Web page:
RF Detectors

Operating Instructions

To switch the unit on push the power circle on the polycarbonate panel. The unit will then display the battery level for approximately four seconds on the LED display. While in the battery check mode the yellow LED weakly illuminates to show this mode.

After the four seconds the unit then displays the detected RF level on the LED display as a bar graph. The unit will continue to operate for approximately 45 seconds and then power down. If the power button is again pushed within three seconds the unit will skip the battery check and go to RF level mode immediately. To stop the unit powering down the user may continue to hold down the pushbutton for as long as desired, or push the button before the 45 second period ends.

The Audio tone generated form the module is modulated by the intensity of the RF level being detected. The tone is active from switch on, even while the display is in battery monitoring mode. The volume of the tone can be set via a 16 position switch on the back panel. It can be adjusted with a small philips screwdriver through the access hole provided.

To track down a source of electromagnetic radiation some practice with the unit is required. This can be accomplished many ways but here are two that we have found to work very well.

  1. If a microwave oven is available put a large container of water in the oven and set it going. The ERD detector is more than sensitive enough to detect the microwave leakage (2400MHz) from the oven. In No circumstances put the unit in the oven. Practice moving toward and away from the Microwave oven while it is going. It will be found that as the distance from the oven doubles the LED display falls by one LED. Halving the distance to the oven will conversely increase the level on the LED display by one LED.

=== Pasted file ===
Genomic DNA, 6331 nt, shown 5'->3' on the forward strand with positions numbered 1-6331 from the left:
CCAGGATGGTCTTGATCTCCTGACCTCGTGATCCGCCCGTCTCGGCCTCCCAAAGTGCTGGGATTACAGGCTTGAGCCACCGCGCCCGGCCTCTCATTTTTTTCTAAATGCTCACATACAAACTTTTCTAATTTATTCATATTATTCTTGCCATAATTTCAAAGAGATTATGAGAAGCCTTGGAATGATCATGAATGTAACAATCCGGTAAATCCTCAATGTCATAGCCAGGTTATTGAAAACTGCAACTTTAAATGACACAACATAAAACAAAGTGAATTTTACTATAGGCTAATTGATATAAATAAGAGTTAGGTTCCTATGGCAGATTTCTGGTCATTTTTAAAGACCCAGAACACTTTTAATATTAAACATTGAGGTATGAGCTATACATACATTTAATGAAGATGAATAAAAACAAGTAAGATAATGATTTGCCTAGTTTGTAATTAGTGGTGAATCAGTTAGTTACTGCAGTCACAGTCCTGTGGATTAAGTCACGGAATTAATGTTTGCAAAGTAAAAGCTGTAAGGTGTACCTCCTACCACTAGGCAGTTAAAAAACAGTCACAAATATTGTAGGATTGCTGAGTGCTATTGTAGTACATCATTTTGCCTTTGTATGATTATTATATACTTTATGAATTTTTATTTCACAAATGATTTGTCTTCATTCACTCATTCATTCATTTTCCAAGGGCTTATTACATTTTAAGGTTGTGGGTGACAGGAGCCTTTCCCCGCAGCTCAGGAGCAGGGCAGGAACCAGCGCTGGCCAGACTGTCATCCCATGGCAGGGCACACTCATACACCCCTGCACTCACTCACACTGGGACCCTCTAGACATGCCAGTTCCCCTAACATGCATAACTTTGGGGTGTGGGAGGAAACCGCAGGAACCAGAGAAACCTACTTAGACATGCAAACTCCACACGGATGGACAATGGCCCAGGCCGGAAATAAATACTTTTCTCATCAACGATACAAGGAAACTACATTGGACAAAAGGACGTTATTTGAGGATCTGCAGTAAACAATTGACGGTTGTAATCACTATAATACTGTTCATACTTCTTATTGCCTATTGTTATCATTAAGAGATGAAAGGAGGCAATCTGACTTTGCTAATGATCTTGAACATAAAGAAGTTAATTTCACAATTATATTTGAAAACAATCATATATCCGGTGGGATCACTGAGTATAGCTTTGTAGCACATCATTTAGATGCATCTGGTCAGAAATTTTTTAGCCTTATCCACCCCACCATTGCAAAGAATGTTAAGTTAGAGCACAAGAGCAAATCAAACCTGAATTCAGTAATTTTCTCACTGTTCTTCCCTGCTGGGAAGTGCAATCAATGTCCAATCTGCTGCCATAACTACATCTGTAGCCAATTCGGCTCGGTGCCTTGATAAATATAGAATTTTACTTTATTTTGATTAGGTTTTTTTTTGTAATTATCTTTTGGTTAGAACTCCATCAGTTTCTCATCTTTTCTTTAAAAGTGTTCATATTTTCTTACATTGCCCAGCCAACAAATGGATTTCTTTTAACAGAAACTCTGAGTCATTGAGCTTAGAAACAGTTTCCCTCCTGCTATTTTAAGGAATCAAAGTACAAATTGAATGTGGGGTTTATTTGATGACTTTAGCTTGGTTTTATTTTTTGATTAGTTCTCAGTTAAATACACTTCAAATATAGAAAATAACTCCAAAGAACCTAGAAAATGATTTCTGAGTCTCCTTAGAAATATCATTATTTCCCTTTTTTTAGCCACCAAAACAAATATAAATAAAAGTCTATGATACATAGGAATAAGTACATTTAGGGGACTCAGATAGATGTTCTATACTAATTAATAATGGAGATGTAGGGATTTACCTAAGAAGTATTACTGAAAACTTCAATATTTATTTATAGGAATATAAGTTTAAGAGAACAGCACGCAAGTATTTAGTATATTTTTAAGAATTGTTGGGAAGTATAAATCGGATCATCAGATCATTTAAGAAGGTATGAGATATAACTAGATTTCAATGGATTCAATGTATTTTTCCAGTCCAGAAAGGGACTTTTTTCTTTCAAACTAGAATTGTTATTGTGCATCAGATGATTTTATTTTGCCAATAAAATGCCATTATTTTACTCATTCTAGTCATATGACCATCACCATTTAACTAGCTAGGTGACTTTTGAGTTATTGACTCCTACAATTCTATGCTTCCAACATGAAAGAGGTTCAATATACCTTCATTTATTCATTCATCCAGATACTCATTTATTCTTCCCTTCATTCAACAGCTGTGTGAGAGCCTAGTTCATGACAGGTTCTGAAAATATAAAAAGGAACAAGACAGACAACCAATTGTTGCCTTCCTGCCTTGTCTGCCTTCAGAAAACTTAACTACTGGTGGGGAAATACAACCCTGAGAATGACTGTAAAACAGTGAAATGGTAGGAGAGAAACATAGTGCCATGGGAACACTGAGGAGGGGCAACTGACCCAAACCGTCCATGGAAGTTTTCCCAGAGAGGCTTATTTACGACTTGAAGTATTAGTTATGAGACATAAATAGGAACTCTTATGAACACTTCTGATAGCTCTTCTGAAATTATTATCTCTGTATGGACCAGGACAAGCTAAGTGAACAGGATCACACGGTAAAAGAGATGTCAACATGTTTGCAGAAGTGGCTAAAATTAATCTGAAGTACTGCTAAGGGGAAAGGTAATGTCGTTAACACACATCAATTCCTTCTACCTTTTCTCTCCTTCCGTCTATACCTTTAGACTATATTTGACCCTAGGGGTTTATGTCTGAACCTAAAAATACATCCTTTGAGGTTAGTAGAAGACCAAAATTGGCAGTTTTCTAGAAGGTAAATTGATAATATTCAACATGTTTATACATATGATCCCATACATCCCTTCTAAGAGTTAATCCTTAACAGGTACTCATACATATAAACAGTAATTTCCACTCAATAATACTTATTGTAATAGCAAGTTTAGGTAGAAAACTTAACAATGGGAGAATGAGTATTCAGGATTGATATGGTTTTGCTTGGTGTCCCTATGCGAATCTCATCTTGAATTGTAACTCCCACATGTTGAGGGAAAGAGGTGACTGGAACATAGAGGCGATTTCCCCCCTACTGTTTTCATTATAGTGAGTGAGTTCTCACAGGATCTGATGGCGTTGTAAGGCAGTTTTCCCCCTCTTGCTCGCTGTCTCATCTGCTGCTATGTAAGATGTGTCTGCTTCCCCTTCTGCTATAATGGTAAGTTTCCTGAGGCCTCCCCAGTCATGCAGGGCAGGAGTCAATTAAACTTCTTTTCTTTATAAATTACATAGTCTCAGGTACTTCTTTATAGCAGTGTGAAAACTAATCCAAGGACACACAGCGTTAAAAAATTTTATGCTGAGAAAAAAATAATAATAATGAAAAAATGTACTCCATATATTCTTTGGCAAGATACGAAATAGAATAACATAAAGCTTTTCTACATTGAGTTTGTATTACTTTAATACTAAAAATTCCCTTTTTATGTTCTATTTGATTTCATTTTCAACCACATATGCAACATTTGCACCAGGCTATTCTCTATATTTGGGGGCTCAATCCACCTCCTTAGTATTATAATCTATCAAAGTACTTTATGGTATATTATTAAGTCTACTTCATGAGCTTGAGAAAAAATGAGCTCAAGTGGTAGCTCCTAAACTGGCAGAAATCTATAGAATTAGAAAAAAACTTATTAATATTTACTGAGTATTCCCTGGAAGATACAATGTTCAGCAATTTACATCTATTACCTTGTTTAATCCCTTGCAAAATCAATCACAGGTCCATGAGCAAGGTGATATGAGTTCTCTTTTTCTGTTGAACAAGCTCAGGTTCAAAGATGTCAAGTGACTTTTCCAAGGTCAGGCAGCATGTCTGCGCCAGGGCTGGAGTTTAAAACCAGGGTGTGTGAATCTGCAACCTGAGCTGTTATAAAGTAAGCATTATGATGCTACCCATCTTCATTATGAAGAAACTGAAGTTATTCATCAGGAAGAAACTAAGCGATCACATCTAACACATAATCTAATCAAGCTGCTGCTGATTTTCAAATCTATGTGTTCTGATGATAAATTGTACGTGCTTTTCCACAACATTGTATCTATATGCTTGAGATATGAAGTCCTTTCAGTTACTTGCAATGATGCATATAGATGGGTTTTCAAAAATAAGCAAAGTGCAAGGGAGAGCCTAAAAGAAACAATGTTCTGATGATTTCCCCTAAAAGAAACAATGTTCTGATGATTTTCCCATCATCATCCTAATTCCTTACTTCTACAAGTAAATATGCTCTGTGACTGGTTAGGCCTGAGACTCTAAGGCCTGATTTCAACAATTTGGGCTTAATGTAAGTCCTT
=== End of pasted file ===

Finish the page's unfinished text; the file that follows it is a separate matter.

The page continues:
2. Set up a Cell phone call to another party, while the phone call is up the unit can be used to detect the radio frequency energy emitted from the phone. As in the above test, the LED display on the EMR detector will go up one LED if the distance to the phone is halved and down one LED if the distance is doubled.

The above distances and LED position are approximate due to the vagaries of electromagnetic wave propagation. Electromagnetic propagation is affected by metallic objects that cause reflections of the waves which can reinforce or cancel the wave energy.

In Urban areas it is normal that the unit may display 1 or 2 LED’s on its display. This is because of sources such as cellular base stations, television and radio transmitters somewhere in the neighborhood.

The sound of the tone from the unit and the number of LEDS lit on the panel can give some idea of the sort of electromagnetic source you are detecting. Microwave ovens and digital cell phones have an unpleasant tone and the LED display has many flickering LEDs. Linear electromagnetic sources have a more pure tone and less flickering on the LED display, these sources include FM broadcast stations and simple bugging devices. Cell phones typically use higher power levels when establishing calls and drop to a lower power level once the call is established. Practice with the available types of phones in your area will soon enable the user to detect which type and its whereabouts.

Remember the ERD, when held normally, is more sensitive to horizontally polarized radiation holding the unit at 45 degrees will make it equally sensitive to horizontal and vertical radiation so some movement of the unit to maximise the display reading may be required.

When not in use for several days or more the battery in the unit should be disconnected and if use is not foreseen for longer periods the battery should be removed from the unit altogether to mitigate the effects of battery leakage damaging the internal printed circuit board.

RF Detection

The ERD is protected by a Patent NZ 518497. No other unit on the market has the dynamic range and frequency range offered by this unit. This graph is compiled from data from an Australian type approval Laboratory where in RF anechoic conditions the ERD was measured for sensitivity to Radio Frequency Radiation. Also included on the graph is the old UK exposure limit for the general public over a four hour period so that users can get some idea of what may be considered hazardous.

Note: IEL - the designers and makers of this instrument consider that any field level over LED 8 (the last green Led) and higher should be considered possibly harmful and exposure time to such fields kept to a minimum.
©2008 IEL